Ryan Wing, Hokkaido Nippon-Ham Fighters.  Ryan Wing is a 27 year old left handed pitcher, who pitched in the White Sox, Rangers and A’s minor league systems.  He had a fine year last year at AAA Sacramento, the A’s top farm team, where he had a 2.33 ERA in 47 relief appearances.

Wing had a major arm injury in late 2005, and after signing with the Ham Fighters for 2009, he hurt his left shoulder.  He has yet to pitch a game in Japan at either the major league or minor league level, and the most recent reports indicate that he will have shoulder surgery in the near future.  His Japanese career may be over before it begins.

Jonah Bayliss, Saitama Seibu Lions. The Lions obtained Bayliss on July 23 from the Toronto Blue Jays AAA team.  Bayliss is a 28 year old right-handed pitcher, who pitched briefly for the Royals and Pirates in 2005 through 2007.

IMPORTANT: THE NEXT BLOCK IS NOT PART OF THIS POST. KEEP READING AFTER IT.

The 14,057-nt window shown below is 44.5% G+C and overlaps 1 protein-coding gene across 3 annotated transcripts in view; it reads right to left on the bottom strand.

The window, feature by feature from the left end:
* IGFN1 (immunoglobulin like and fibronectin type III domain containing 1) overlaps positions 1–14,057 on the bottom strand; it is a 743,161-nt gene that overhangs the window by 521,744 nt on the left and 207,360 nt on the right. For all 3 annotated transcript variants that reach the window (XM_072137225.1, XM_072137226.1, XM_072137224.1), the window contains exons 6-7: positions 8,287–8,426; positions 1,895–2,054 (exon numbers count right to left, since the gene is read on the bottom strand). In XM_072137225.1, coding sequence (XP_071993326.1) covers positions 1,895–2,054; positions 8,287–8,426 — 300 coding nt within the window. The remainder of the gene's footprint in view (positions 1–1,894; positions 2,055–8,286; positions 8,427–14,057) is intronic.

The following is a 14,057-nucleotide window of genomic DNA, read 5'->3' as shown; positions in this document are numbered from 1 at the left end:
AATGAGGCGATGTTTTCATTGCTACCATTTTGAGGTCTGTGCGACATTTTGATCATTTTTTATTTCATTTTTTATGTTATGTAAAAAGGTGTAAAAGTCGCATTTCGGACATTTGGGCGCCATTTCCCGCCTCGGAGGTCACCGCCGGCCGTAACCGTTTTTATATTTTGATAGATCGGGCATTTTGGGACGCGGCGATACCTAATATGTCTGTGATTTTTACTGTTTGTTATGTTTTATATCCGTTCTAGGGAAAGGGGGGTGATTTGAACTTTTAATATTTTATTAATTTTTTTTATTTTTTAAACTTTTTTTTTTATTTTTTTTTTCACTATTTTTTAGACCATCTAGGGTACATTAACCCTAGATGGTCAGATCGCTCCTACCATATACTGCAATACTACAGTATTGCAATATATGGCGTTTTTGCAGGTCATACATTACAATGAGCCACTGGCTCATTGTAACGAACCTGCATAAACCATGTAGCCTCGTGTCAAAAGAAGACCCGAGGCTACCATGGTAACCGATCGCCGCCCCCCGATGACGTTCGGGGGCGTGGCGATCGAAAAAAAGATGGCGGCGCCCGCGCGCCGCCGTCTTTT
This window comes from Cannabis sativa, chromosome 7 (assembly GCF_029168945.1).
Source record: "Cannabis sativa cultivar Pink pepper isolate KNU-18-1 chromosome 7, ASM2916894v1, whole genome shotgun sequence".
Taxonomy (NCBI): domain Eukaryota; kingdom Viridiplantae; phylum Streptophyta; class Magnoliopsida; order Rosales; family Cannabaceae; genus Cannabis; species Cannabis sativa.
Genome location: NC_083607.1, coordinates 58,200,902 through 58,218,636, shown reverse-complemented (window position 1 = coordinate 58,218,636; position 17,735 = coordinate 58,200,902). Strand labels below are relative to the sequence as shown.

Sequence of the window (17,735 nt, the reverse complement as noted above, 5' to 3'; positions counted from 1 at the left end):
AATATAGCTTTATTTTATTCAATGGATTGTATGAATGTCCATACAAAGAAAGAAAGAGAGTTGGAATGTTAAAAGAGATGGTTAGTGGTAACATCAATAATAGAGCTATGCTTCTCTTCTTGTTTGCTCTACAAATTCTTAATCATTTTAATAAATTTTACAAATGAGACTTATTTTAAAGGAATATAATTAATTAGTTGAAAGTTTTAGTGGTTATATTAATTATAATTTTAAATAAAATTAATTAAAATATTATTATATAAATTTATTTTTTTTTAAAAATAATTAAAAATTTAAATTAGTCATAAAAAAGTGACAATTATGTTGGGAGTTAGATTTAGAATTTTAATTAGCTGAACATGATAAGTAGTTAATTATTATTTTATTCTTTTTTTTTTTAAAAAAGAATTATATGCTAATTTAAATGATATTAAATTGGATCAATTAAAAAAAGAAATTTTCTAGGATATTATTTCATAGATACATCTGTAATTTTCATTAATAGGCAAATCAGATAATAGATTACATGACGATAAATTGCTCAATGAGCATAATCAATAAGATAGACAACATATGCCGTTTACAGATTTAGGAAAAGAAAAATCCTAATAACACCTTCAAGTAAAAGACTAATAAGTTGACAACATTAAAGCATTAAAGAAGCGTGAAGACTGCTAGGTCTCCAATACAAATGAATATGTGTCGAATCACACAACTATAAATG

Bayliss’ one extended major league opportunity came with the Pirates in 2007, and it was ugly.  He appeared in 37 games, and posted a brutal 8.39 ERA coming from 51 hits and eight HRs allowed in 37.2 IP.  His strikeout and walks numbers weren’t bad, but who cares when you get hit like that?

This year, Jonah was 7-2 with a 3.96 ERA and 5 saves for Las Vegas in the Pacific Coast League.  He allowed 39 hits, 24 walks and recorded 48 Ks in 50 IP.  He looks like a good player at this moment in his career for the Lions to take a chance on.

I think I have now covered every “American” player to play in Japan this year.  If I’ve missed anyone, let me know.

As you can see, most of the American players who have gone to Japan and had success there have been just a hair below MLB-calibre regulars, developed at too old an age to be taken seriously in the U.S., had an injury or two at the wrong time, or got off to bad starts on their major league trials and so didn’t get into enough games to show what they could really do.